Top 40 Questions to Ask Yourself Before You Terminate an Employee

Steven Cesare, Ph.D.

A business owner from Iowa contacted me the other day to talk about terminating an employee. As we all know, wrongful termination lawsuits are becoming increasingly numerous, costly, and complex. To that end, I began to ask the business owner a series of questions about the desired termination. Almost as soon as I began, his eyes began to gloss over. Rather than continuing the litany of considerations to prepare for a termination, I simply offered the following list to him for his review.

  1. Did you review the employee’s personnel file thoroughly, objectively, and carefully?
  2. Does the employee have an employment contract with the company?
  3. Will the termination violate public policy?
  4. Is the employee a member of a labor union?
  5. Does the company have a written at-will policy?
  6. Does the employee handbook contain content supporting the termination?
  7. Does the company have a corrective action policy, process, and system?
  8. Does the company have a formal grievance procedure?
  9. Did the employee sign the employee handbook acknowledgment form?
  10. Did the employee sign the company arbitration agreement?
  11. Did the employee sign the confidentiality and non-disclosure agreement?
  12. Did the employee sign the non-compete agreement?
  13. Did the employee receive and sign a formal performance appraisal within the past year?
  14. Is the employee being terminated for poor job performance or a policy violation?
  15. Is the employee a member of a federal or state protected class (e.g., race, gender, religion, national origin, color, age, physical or mental disabilities, pregnancy, veteran’s status, genetics)?
  16. Is the employee being terminated for demonstrating a protected concerted activity?
  17. Is there any possible type of discriminatory pattern evident in the last 10-12 company terminations?
  18. Is this termination consistent with previous terminations (e.g., severity, timeliness, issue)?
  19. Has the employee filed a federal lawsuit (e.g., OSHA, EEOC, DOL) against the company?
  20. Has the employee filed a state lawsuit (e.g., wage and hour, fair employment) against the company?
  21. Has the employee filed a sexual harassment complaint while employed at the company?
  22. Has the employee filed a workers’ compensation claim while employed at the company?
  23. Has the employee filed an internal grievance against the company?
  24. Is the company retaliating against the employee for any possible reason?
  25. Does the employee have any whistle blower protections?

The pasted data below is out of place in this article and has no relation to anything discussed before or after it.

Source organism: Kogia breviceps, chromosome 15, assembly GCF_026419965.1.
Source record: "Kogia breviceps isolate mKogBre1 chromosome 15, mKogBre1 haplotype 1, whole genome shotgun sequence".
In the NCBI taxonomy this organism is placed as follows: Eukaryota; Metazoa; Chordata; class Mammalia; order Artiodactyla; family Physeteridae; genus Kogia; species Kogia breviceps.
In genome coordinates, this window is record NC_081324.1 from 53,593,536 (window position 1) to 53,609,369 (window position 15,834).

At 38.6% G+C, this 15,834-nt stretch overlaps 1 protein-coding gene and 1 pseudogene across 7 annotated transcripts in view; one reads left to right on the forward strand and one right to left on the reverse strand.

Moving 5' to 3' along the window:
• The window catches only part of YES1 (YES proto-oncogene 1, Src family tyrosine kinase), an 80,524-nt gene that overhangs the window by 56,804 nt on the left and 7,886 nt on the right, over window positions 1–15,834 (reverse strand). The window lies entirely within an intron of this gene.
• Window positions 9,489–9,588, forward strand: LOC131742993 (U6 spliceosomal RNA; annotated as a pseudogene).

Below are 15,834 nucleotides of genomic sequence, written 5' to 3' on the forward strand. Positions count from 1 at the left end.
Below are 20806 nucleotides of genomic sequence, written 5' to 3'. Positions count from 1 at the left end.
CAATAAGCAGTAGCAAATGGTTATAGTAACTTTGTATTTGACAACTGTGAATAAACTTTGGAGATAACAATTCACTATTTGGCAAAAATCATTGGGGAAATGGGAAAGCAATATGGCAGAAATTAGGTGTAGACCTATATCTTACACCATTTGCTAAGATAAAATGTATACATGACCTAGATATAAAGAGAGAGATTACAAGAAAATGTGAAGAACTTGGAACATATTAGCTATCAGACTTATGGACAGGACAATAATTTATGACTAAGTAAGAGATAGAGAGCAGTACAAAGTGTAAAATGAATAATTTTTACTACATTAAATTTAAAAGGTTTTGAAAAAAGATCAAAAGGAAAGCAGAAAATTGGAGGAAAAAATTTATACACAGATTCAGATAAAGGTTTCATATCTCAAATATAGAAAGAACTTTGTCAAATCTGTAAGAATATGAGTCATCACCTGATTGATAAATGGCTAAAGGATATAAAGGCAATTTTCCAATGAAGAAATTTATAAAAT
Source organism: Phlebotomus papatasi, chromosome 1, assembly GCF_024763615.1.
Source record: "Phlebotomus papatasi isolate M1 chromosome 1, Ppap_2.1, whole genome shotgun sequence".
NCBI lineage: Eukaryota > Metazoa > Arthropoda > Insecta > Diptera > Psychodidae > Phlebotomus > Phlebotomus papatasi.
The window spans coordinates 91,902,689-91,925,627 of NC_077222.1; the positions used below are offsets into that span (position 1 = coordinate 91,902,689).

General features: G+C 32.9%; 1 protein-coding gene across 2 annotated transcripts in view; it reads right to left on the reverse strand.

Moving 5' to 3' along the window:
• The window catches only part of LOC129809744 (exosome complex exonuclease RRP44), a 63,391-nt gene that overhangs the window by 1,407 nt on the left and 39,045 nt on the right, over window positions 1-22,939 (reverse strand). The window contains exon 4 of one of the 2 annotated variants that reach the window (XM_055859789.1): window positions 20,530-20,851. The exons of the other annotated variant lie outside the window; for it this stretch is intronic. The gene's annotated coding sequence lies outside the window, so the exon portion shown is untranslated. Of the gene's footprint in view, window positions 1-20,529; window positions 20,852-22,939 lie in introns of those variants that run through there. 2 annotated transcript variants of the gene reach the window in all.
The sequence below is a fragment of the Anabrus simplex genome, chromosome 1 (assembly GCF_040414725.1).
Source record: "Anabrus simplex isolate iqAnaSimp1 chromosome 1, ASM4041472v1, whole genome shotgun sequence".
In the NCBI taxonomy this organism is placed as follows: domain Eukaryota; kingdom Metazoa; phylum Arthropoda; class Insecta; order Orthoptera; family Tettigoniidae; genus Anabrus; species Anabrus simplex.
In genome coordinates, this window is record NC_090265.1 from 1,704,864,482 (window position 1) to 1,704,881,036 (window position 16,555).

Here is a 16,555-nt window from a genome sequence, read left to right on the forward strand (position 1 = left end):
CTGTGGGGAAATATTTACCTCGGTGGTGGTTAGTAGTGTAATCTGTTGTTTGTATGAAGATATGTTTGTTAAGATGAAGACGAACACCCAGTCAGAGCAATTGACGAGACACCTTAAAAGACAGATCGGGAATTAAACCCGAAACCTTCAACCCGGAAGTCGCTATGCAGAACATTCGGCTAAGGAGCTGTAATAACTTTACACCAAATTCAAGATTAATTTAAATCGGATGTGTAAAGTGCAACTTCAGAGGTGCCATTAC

26. Has the employee recently been on jury duty leave?
  27. Is there anything about this termination that is “personal”?
  28. Has the employee had any administrative complications related to a federal leave of absence?
  29. Has the employee had any administrative complications related to a state leave of absence?
  30. Has the employee asked for a reasonable accommodation due to a disability?
  31. Does the employee’s supervisor support the termination?
  32. Is the employee close to vesting in a significant employee benefit, commission, or stock option?
  33. Has a thorough and objective investigation been conducted on the termination-related issue?
  34. Has the employee been formally coached on this issue about how to improve performance?
  35. Does the company have sufficient documentation on the termination-related issue?
  36. Is the employee on any federal protected leave (e.g., FMLA, USERRA)?
  37. Is the employee on any state protected leave (e.g., Disability, Family Leave, Workers’ Compensation)?
  38. Will the employee receive a separation agreement as part of the termination?
  39. Does evidence exist that supports a potential wrongful termination claim by the employee?
  40. Has the company contacted its EPLI provider regarding the details of termination-related issue?

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Steve Cesare Ph.D.

Steve Cesare Ph.D.

has more than 25 years of Human Resources experience. Prior to joining The Harvest Group, Steve worked with Bemus Landscape, Jack in the Box, the County of San Diego, Citicorp, and NASA. Steve earned his Ph.D. in Industrial/Organizational Psychology from Old Dominion University, and has authored 34 human resources journal articles. As a member of The Harvest Group, Steve’s areas of expertise include: staffing, legal compliance, wage and hour issues, training, and employee safety.  Read Steve's full bio.